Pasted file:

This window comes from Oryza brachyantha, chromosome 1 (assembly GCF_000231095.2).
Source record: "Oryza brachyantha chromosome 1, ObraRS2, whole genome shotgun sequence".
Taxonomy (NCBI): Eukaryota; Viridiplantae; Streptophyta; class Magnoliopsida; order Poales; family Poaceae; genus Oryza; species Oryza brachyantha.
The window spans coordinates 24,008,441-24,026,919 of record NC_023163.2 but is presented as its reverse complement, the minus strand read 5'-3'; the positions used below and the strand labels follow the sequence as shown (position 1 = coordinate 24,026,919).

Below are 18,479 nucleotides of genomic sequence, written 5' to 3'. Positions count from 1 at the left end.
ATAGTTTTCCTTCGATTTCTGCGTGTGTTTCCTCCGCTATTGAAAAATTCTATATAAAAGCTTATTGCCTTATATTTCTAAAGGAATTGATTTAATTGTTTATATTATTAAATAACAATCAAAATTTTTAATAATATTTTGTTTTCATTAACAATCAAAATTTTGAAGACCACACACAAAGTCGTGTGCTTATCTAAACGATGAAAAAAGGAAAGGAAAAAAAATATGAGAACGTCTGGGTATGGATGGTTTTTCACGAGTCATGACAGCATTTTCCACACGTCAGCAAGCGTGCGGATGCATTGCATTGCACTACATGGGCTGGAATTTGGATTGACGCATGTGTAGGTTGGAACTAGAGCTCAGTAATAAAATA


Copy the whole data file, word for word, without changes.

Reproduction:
This window comes from Oryza brachyantha, chromosome 1 (assembly GCF_000231095.2).
Source record: "Oryza brachyantha chromosome 1, ObraRS2, whole genome shotgun sequence".
Taxonomy (NCBI): Eukaryota; Viridiplantae; Streptophyta; class Magnoliopsida; order Poales; family Poaceae; genus Oryza; species Oryza brachyantha.
The window spans coordinates 24,008,441-24,026,919 of record NC_023163.2 but is presented as its reverse complement, the minus strand read 5'-3'; the positions used below and the strand labels follow the sequence as shown (position 1 = coordinate 24,026,919).

Below are 18,479 nucleotides of genomic sequence, written 5' to 3'. Positions count from 1 at the left end.
ATAGTTTTCCTTCGATTTCTGCGTGTGTTTCCTCCGCTATTGAAAAATTCTATATAAAAGCTTATTGCCTTATATTTCTAAAGGAATTGATTTAATTGTTTATATTATTAAATAACAATCAAAATTTTTAATAATATTTTGTTTTCATTAACAATCAAAATTTTGAAGACCACACACAAAGTCGTGTGCTTATCTAAACGATGAAAAAAGGAAAGGAAAAAAAATATGAGAACGTCTGGGTATGGATGGTTTTTCACGAGTCATGACAGCATTTTCCACACGTCAGCAAGCGTGCGGATGCATTGCATTGCACTACATGGGCTGGAATTTGGATTGACGCATGTGTAGGTTGGAACTAGAGCTCAGTAATAAAATA